News ·

RIAA And MPAA Admit Lawsuits Don't Work

RIAA And MPAA Admit Lawsuits Don't Work

In a rare moment of contrition, the RIAA and MPAA wrote in an official letter to the U.S. Congress that the stream of lawsuits that they have been dropping on people for the last few years won't stop anyone from illegally downloading copyrighted material. Mostly citing the fact that lawsuits takes forever to litigate, here's what the MPAA and RIAA had to say:

 

"The role of lawsuits in solving the online theft problem is clearly limited," wrote the coalition that included the Motion Picture Association of America (MPAA), the Recording Industry Association of America (RIAA), and American Federation of Television and Radio Artists (AFTRA). "For instance, bringing clear-cut claims against major commercial infringers is not by itself a solution in the long run," the coalition wrote. "These cases take years to litigate and are an enormous resource drain."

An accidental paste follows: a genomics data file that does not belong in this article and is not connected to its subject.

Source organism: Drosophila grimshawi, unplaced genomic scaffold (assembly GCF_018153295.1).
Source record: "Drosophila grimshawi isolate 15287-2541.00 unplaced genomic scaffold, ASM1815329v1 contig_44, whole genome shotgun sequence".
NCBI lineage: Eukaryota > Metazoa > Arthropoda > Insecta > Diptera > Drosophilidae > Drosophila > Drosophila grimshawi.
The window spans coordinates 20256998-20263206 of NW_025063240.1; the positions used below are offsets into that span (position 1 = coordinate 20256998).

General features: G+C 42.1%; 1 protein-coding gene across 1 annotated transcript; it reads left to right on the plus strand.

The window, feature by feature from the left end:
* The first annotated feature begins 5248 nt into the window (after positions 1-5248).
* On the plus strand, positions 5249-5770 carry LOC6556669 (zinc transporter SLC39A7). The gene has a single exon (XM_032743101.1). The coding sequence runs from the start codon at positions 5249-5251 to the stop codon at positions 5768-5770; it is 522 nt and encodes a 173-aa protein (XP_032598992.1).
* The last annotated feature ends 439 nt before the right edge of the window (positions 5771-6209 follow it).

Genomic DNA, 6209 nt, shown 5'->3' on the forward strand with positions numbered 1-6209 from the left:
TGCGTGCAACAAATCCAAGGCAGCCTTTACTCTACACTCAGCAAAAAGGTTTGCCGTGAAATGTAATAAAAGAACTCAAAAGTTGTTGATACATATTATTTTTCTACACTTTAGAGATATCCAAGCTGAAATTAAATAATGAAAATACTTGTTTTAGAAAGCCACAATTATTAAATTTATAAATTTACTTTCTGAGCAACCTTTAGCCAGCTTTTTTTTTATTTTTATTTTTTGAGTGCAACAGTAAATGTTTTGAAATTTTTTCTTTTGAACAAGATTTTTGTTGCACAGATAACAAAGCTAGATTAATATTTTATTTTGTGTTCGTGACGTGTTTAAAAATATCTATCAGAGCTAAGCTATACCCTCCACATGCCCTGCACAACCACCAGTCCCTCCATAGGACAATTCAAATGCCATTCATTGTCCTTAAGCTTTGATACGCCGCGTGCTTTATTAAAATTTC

Which is exactly what everyone with any sense has been saying for more than a while. But I guess when you're trying to sue the pants off housewives you lose perspective. [CNET]

Ariel Pink's Haunted Graffiti, Kanye West, LCD Soundsystem, Robyn - Ariel Pink's "Round And Round" Named Song Of The Year By Pitchfork Das Racist Das Racist Denied Entry Into UK, Detained & Deported
Sponsored Content

This is pretty much the "well, duh" moment of the week. It's their fault for taking too long to adapt and accept the new technology.

/site_media/uploads/images/users/ivanmitchell/clockwork_bart2.jpg ivanmitchell

Also, the sky admits it is blue.

/site_media/uploads/images/users/Bildungsromania/djkittygalorejpg.jpg Bildungsromania

Find us on Facebook

Latest Comments

    Recommended